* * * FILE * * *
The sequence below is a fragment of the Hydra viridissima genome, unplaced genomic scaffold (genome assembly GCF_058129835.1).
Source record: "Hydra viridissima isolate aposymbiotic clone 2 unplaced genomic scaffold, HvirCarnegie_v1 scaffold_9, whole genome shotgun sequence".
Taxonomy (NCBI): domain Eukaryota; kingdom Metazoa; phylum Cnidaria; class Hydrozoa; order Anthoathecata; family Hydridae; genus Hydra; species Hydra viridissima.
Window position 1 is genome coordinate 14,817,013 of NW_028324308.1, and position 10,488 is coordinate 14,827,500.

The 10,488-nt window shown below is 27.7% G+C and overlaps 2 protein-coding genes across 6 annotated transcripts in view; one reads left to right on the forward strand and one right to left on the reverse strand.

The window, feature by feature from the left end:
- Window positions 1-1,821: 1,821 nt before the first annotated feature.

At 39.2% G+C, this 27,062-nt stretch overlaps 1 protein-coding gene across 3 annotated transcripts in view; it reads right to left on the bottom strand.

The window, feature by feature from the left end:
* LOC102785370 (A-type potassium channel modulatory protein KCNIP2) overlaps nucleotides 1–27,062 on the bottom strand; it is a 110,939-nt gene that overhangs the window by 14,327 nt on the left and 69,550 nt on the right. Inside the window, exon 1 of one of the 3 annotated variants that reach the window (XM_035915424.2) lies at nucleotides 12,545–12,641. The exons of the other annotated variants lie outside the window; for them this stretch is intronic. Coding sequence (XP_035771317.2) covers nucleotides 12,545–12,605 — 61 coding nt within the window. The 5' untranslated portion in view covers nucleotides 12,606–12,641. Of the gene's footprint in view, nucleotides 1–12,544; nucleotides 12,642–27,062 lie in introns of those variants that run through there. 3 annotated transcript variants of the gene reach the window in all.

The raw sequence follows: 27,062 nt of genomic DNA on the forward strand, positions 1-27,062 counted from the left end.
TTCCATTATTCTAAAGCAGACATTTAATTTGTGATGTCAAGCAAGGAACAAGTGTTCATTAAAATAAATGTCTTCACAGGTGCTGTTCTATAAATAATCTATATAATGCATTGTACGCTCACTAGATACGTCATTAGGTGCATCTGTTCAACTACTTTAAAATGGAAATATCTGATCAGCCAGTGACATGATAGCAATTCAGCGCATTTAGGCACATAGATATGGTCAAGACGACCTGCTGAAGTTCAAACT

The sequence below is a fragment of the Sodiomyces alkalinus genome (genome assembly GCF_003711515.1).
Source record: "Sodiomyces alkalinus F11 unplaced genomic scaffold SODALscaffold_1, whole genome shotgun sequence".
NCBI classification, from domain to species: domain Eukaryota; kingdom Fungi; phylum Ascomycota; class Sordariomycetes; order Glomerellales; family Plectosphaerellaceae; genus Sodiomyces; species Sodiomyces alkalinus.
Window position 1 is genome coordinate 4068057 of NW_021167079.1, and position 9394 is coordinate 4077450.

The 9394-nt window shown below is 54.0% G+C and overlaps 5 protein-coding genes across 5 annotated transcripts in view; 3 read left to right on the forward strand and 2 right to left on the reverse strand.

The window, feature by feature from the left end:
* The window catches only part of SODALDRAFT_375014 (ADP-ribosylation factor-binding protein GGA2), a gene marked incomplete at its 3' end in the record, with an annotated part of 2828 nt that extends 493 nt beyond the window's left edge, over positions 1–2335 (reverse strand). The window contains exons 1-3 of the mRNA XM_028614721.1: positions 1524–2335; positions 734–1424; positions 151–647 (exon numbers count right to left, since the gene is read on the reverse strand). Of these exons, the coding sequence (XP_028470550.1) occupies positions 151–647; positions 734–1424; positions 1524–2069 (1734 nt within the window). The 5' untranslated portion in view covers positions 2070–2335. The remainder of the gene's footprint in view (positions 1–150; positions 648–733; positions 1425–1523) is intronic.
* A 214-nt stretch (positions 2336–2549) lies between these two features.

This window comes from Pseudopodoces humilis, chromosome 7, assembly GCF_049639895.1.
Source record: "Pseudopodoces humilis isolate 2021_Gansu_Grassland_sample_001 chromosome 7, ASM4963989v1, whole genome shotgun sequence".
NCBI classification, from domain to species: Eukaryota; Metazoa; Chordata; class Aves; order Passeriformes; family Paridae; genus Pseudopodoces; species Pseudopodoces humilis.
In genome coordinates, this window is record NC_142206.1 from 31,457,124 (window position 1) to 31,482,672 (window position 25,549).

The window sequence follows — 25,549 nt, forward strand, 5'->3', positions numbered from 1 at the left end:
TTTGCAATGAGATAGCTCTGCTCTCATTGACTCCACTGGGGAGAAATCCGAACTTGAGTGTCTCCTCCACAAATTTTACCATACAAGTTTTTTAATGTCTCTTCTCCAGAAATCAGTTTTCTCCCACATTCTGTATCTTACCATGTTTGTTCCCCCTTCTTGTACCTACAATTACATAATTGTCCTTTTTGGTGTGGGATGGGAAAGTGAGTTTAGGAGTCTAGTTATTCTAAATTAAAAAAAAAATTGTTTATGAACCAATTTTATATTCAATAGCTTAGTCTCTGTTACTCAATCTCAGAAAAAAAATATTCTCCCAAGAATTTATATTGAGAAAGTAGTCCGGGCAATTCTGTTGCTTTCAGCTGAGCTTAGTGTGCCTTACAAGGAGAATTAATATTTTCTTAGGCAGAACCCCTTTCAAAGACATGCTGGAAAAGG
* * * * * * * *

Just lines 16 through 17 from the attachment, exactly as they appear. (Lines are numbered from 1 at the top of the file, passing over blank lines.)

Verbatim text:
Window position 1 is genome coordinate 4068057 of NW_021167079.1, and position 9394 is coordinate 4077450.

The 9394-nt window shown below is 54.0% G+C and overlaps 5 protein-coding genes across 5 annotated transcripts in view; 3 read left to right on the forward strand and 2 right to left on the reverse strand.